I’m not a huge fan of Gambit, I’m going to just put it out there right now and accept all your dirty judgmental looks. How dare I not love the ragin’ cajun with his slick charm and bad boy awesomeness? Well, quite frankly, I find him to be one note and boring, and unless the writer is extremely skilled, he ends up being just a bunch of hackneyed cliches. He’ll steal something, he’ll call some girl ‘Petite’, he’ll lie charmingly, and he’ll charge a card with pretty pink light and explode it at an opportune moment. Yay, Gambit.
I realize that pretty much could be said for any comic book character for the most part. Batman will lurk on rooftops silhouetted by the always full moon. Lois Lane will fall out of a building and Superman will save her. Wolverine will glory hog on five different teams, and do something ridiculous like regenerate his entire body from a drop of blood because he is the coolest mutant ever!!! Yeah, let’s face it. Comic book characters aren’t really all that complex so what matters is the story. Unfortunately, that’s where this book fails.
The premise here is fairly simple. A bored Gambit decides to crash a party thrown by a mutant hating socialite who has a fondness for collecting superhero-y artifacts, and steal one for himself. I imagine it is supposed to be something significant, but after this initial reading, I, for the life of me, can’t remember what he was going to steal. There’s a few half hearted jabs at his genetic status, a pretty lady for him to flirt with who comes in handy when he needs an alibi, and some absolutely ridiculous thievery tools that only work in comic books or James Bond movies. The caper depends on rather forced events to happen, and honestly the book sort of reads like fan fiction from someone who doesn’t know the character all that well. I’m not familiar with James Asmus’s work, though Wikipedia and ComicVine tell me he wrote a play called “Hearts of Blood” that won an award at the NYC Fringe Festival. How exactly he went from that to writing unspectacular comics is a mystery to me, and frankly, I’m not all that motivated to go to the effort of finding out.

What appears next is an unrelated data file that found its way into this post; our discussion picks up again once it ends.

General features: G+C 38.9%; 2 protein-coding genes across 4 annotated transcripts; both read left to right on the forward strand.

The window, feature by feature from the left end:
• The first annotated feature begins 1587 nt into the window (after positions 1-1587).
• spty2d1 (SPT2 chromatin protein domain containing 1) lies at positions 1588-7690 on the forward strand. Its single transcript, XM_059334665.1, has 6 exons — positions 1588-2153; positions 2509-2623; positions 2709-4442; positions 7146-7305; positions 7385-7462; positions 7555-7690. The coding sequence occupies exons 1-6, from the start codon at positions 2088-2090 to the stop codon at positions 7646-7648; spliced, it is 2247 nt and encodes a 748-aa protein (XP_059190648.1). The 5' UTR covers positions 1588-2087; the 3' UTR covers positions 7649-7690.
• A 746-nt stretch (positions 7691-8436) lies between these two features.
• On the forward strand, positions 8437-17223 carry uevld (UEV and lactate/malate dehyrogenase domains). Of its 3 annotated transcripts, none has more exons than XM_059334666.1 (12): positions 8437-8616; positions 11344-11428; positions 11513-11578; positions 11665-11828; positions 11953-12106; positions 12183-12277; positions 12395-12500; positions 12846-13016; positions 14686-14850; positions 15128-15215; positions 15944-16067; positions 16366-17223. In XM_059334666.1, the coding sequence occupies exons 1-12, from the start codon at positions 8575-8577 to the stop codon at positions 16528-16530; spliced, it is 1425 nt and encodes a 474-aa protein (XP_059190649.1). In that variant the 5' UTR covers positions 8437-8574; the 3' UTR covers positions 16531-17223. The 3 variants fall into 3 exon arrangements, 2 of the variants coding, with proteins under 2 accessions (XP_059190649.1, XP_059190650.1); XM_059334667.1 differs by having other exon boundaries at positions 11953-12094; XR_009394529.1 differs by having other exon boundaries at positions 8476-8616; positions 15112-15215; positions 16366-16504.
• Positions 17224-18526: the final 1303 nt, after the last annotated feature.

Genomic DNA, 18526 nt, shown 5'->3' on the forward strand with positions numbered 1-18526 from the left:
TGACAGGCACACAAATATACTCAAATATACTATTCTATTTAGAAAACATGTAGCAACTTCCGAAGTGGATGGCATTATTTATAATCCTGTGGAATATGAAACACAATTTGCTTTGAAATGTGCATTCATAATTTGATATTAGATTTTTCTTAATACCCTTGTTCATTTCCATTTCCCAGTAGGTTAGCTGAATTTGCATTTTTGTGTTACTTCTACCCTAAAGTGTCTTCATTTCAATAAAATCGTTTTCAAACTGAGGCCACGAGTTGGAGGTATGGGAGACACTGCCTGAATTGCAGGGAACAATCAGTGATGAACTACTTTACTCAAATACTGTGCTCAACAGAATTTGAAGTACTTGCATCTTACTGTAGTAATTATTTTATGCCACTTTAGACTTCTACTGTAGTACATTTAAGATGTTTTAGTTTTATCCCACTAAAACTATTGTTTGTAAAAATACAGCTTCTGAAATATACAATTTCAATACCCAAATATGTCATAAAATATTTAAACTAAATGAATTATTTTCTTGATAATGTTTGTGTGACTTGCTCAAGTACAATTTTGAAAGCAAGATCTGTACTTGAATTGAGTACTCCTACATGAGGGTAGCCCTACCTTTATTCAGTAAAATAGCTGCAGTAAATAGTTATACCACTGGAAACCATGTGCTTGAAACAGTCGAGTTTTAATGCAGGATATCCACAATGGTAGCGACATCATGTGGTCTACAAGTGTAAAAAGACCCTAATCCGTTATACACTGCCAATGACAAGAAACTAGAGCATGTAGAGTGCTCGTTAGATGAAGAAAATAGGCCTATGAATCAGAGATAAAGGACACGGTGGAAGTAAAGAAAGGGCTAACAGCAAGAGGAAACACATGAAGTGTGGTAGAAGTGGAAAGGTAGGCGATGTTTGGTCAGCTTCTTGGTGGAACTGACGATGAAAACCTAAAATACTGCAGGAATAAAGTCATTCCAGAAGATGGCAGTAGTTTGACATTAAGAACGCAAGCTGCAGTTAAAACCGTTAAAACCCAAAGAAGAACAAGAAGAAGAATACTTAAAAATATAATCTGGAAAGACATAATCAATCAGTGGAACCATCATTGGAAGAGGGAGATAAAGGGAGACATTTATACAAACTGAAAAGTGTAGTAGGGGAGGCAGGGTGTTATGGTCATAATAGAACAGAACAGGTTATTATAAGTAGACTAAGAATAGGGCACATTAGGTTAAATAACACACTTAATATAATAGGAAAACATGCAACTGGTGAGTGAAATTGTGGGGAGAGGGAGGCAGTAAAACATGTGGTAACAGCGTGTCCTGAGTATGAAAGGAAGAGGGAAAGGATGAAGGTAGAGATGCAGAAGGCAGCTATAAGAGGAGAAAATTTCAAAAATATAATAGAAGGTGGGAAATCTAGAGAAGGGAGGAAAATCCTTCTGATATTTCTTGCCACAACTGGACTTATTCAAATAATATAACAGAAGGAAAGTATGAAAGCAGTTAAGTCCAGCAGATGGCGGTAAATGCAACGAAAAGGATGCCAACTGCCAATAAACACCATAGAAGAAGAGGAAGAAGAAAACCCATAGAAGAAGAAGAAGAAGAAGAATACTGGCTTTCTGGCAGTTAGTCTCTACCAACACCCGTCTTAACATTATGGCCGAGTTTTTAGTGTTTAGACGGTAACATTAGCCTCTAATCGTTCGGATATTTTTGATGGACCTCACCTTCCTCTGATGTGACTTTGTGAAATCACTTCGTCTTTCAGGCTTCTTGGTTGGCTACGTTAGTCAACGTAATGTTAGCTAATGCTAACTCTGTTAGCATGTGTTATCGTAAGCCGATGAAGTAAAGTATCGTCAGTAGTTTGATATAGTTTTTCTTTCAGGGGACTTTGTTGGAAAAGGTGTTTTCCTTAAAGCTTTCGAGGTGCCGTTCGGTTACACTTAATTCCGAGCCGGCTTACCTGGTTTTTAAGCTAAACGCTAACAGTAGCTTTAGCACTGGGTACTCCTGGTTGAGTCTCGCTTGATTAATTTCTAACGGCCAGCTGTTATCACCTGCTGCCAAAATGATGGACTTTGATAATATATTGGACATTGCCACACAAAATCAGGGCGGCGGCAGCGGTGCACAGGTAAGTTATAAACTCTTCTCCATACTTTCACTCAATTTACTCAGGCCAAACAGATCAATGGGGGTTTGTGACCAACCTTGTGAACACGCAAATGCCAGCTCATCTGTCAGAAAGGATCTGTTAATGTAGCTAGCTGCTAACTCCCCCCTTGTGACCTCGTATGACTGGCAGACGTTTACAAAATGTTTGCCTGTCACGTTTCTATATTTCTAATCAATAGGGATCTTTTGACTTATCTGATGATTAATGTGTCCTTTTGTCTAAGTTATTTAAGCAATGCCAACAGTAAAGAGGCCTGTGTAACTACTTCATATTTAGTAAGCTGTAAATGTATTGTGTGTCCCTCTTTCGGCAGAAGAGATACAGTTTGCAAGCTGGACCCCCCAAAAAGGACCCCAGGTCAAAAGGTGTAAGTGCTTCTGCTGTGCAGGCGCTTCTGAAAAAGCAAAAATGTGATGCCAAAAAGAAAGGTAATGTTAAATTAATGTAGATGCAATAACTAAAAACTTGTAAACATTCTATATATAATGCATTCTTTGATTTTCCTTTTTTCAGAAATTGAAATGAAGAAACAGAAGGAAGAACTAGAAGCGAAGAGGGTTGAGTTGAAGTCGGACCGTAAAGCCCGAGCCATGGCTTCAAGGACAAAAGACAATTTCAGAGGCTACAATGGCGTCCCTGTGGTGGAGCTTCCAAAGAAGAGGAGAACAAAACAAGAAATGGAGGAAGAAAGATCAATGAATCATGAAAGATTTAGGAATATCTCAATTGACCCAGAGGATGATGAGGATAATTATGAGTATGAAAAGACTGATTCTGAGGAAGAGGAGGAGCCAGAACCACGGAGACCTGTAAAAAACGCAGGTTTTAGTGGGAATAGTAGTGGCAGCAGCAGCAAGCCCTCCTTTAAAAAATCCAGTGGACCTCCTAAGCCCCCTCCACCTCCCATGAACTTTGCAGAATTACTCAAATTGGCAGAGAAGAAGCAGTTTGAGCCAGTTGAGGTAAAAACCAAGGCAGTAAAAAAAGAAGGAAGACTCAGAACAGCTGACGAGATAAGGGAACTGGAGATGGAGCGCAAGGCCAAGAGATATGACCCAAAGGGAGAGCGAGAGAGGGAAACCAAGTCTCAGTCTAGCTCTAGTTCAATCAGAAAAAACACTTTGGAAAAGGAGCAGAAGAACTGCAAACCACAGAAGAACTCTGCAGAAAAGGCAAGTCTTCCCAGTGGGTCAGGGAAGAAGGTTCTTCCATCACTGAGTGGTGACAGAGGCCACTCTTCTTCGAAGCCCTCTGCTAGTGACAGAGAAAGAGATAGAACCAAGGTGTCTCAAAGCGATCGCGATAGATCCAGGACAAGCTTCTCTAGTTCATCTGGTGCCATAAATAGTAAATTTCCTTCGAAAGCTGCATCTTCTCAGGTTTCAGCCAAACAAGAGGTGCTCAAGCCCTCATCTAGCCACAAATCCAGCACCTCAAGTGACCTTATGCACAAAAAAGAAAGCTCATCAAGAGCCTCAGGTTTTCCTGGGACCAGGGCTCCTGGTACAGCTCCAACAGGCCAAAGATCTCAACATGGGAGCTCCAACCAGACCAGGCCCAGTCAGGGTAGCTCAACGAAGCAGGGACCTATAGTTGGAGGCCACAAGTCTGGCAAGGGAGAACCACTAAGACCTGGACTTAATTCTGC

The art though is a different story all together. Penciler Clay Mann, along with Inker (and twin brother) Seth Mann and Colorist Rachelle Rosenberg have created a very visually appealing book, with smooth rounded figures in a rich color pallet that is neither to light nor too heavy. The storytelling is easy to follow, and if there is any flaw, I’d suppose, there is a certain degree of static posing to the characters even in action sequences. Everyone, even when running for their life, seems to be very concerned with how they look as they escape calamity.
The whole book seems to be created by amateurs, talented newcomers maybe, but inexperienced nonetheless. It’s not a bad attempt at starting a new title at the cusp of this Marvel Now! nonsense. I don’t see a need to keep buying it, at the moment, but if some of these new-rebooted-but-not-rebooted books over at the House of (Bad) Ideas turn out the way I expect them too, Gambit might just end up being the cream of the crop.
Writer: James Asmus
Penciler: Clay Mann